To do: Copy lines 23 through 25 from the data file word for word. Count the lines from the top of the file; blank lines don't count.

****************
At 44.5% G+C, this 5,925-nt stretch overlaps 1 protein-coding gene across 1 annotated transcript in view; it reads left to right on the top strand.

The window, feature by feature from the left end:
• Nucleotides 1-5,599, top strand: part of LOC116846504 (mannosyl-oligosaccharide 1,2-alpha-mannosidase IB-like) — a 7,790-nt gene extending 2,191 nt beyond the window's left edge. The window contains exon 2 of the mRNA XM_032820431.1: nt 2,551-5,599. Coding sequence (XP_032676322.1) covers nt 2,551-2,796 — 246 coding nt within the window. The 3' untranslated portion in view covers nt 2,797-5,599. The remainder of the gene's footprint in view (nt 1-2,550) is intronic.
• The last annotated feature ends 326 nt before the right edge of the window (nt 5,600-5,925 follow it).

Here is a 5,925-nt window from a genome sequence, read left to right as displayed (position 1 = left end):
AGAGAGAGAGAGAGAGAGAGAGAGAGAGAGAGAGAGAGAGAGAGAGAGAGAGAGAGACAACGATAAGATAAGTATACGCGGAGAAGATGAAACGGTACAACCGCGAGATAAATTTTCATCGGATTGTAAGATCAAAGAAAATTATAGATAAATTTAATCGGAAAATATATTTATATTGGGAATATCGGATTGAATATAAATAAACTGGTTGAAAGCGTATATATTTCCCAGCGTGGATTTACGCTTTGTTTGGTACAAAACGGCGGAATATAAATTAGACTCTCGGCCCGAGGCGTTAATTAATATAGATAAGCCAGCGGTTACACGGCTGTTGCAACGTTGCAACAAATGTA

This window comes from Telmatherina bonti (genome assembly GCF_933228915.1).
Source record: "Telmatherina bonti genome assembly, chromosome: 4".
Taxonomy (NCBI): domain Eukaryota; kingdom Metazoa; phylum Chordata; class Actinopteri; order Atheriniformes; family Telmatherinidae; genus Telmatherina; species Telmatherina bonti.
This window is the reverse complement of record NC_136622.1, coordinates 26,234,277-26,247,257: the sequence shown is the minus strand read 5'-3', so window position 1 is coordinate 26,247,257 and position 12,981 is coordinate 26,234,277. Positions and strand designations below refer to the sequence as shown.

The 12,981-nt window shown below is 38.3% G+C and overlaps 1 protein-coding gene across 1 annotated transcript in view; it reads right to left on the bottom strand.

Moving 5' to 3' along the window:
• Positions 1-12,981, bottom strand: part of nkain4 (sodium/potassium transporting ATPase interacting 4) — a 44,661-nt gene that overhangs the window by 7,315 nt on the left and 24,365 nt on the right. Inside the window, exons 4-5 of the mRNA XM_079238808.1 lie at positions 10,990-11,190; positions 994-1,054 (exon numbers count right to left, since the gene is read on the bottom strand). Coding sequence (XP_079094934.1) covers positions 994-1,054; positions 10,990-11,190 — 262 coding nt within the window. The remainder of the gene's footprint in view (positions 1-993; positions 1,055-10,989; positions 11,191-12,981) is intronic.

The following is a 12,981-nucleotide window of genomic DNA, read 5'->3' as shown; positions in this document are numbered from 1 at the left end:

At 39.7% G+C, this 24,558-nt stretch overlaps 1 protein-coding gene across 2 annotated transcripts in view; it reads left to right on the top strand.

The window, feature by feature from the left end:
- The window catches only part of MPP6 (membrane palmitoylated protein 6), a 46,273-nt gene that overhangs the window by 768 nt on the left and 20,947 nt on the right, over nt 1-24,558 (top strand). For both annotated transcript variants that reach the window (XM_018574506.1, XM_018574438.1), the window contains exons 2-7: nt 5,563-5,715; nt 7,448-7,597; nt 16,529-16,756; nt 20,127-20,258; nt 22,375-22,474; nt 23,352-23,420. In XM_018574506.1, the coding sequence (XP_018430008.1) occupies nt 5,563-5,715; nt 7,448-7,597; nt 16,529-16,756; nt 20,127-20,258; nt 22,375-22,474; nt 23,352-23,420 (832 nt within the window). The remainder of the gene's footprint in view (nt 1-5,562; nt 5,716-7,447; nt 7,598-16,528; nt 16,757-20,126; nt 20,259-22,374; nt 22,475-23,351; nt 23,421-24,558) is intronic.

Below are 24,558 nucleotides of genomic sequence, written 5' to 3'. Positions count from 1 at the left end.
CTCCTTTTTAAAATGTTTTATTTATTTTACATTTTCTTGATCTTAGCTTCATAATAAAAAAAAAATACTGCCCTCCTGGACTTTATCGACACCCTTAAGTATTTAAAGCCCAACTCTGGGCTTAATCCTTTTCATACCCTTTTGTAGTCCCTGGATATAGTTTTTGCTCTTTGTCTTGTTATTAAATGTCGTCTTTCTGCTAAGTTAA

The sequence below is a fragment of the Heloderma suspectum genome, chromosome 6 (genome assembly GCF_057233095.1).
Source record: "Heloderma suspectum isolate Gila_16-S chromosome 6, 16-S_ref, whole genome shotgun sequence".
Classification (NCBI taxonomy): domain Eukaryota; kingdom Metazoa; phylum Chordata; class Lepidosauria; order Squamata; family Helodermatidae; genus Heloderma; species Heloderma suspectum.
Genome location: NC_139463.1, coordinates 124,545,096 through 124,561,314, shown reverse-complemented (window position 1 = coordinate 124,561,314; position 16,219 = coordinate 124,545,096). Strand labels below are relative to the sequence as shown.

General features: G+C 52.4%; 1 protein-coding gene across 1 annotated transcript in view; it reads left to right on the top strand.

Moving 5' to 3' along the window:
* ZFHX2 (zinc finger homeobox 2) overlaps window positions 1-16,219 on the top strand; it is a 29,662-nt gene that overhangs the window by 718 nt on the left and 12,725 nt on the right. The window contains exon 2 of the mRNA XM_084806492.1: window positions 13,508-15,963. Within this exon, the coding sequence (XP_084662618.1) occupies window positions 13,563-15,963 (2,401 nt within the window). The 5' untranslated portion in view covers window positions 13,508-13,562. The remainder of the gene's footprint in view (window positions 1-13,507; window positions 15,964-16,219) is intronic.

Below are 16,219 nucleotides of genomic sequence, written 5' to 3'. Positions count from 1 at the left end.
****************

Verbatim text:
Genome location: NC_139463.1, coordinates 124,545,096 through 124,561,314, shown reverse-complemented (window position 1 = coordinate 124,561,314; position 16,219 = coordinate 124,545,096). Strand labels below are relative to the sequence as shown.

General features: G+C 52.4%; 1 protein-coding gene across 1 annotated transcript in view; it reads left to right on the top strand.

Moving 5' to 3' along the window: